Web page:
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I have always suffered with palpitations.  I had check-ups which included scans, ecg, stress tests and 24 hour holter monitors.  extrasystoles and not to worry about them too much.  So I got used to them.  Recently I had a pseudoephedrine  tablet for my stuffy nose and I had a huge palpitation  that I could feel in my head and made me feel dizzy and lasted 5 seconds.  I got worried and went to the cardiologist, he did an ecg and took my blood pressure.   He said that the palpitation was a few extrasystoles beating at the same time because the medication is a stimulant he didn't want to do further test because he had results from 1 year and 1/2 ago when he did all the tests.
Now my sister has Wolff-Parkinson-White Syndrome she had an episode when she was 30 years old she passed out and when they did the ecg she was still with the palpitation and with additional test they diagnose the condition.  She is OK now she doesn't take any medication aside from that episode she has been fine up until now.
I have worries about me having the condition as palpitations are very difficult to diagnose unless they can check with the monitor the same time as one is having the palpitation.  I have read that sometimes it's very difficult to diagnose because it's not that visible.  I am very confused and I don't know whether I should ask the cardiologist for more test.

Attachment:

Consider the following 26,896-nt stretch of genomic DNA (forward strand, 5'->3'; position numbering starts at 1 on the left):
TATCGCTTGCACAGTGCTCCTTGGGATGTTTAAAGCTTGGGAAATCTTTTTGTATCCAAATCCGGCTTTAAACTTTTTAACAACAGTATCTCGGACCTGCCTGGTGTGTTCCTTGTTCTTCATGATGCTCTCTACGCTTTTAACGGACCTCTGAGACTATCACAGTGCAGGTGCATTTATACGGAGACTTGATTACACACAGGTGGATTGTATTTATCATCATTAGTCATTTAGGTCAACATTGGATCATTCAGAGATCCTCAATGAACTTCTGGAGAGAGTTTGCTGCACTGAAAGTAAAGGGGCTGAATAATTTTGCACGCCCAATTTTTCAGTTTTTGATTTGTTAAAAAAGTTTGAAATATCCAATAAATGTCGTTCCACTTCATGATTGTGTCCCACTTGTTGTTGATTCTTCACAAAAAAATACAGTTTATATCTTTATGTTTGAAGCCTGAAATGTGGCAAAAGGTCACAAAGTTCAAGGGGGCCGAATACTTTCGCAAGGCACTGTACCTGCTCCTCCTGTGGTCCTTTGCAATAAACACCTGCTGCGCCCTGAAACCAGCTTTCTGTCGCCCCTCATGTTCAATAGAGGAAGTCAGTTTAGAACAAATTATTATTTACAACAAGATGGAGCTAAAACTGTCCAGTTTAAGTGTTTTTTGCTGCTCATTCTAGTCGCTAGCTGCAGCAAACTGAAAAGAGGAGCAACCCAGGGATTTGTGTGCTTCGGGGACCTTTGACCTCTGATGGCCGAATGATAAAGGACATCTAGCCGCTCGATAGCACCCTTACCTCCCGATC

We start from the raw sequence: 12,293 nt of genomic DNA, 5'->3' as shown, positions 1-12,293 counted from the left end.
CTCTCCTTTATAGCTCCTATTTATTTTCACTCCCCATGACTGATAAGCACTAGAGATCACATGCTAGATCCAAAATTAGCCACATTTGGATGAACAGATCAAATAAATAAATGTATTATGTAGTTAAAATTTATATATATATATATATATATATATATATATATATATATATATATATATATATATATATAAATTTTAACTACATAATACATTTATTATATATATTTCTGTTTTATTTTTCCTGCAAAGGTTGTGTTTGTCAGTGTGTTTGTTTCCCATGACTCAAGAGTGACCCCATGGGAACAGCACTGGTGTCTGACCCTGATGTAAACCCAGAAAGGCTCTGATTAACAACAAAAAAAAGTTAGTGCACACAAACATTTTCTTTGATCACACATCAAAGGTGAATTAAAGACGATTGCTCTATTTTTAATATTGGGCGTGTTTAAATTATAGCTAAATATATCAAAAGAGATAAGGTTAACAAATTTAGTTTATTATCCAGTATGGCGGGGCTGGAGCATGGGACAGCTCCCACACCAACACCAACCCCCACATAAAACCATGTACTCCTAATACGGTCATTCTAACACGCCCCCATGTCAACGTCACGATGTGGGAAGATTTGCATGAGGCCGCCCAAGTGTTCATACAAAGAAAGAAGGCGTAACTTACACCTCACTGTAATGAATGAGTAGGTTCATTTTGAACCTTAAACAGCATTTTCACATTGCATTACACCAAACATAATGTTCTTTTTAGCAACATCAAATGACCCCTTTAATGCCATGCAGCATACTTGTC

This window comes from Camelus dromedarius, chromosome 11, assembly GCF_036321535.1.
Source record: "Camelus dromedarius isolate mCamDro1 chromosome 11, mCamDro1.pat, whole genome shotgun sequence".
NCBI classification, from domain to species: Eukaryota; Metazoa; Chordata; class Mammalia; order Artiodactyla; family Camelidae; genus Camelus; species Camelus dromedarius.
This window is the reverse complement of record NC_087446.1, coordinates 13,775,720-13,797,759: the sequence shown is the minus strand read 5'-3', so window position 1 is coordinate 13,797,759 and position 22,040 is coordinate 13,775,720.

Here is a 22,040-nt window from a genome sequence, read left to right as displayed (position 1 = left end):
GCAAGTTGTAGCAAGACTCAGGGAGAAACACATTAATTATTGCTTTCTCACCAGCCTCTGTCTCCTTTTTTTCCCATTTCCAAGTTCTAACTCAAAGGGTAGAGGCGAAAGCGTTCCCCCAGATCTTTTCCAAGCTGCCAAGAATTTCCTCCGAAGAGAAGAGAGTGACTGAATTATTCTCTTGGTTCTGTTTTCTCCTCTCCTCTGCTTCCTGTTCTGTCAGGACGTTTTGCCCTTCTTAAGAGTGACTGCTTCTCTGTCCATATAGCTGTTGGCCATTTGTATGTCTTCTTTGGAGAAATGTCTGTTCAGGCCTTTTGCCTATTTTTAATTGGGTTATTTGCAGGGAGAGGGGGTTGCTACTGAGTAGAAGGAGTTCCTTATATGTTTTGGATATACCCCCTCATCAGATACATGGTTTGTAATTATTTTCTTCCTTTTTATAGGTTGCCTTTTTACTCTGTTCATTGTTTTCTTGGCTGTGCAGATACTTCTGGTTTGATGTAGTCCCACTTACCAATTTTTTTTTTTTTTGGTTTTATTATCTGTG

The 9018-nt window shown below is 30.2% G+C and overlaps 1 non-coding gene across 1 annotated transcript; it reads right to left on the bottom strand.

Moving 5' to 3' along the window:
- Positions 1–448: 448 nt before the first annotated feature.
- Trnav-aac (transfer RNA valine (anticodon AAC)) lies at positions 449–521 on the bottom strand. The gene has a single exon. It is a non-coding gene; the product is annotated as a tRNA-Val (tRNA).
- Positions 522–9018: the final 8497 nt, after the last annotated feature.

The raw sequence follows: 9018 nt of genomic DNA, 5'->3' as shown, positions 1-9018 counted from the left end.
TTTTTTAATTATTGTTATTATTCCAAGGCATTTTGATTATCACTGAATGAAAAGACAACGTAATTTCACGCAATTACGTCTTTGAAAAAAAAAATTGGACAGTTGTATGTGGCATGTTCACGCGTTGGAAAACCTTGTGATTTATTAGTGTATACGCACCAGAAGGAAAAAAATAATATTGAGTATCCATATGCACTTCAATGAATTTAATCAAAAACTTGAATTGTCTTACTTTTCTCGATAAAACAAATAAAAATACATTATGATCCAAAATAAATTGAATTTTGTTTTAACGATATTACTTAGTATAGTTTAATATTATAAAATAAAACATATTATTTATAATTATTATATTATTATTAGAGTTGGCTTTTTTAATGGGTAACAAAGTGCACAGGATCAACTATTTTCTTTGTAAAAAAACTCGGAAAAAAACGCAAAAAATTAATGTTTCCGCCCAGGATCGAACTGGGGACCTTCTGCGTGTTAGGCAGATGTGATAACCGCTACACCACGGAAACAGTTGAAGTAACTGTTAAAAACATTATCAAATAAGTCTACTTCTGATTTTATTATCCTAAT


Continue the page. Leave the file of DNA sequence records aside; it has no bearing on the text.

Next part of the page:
There's no reason why you can't ask them to review your ECG/EKG. WPW can actually be fairly simple to diagnose from an ECG/EKG. There is a shortened PR interval and usually a fairly characteristic delta wave due to part of the impulse going down a secondary pathway to the ventricles and missing the AV node. Usually the majority of the remainder of the tests are to exclude other things like hyperthyroidism, etc. I find it difficult to believe a cardiologist would have missed the diagnosis however, if you indeed did have WPW.
Whilst there is a familial link with WPW, ie, it is an autosomal dominant trait and thereby inheriting just one affected gene guarantees the condition, it is important to remember two things;
1) Many cases of WPW have no genetic link, and-
2) Even if it is genetic and your sister has it, you still have a 50% chance of not having it.

There are a number of causes for palpitations, most of which are impossible to diagnose without having an ECG/EKG of the event in progress. Many people just have regular temporary palpitations without cause (idiopathic). It usually doesn't cause any problems.
If you haven't captured an ecg/ekg of a palpitation in progress and they're lasting a long time, it is important to try and get to an ED or call an ambulance to try and capture it on paper. This way there will be a better understanding of how to treat it. If you have captured it, the cardiologist would have ruled out the more sinister causes. One may need to consider medication if it is happening more and more regularly though.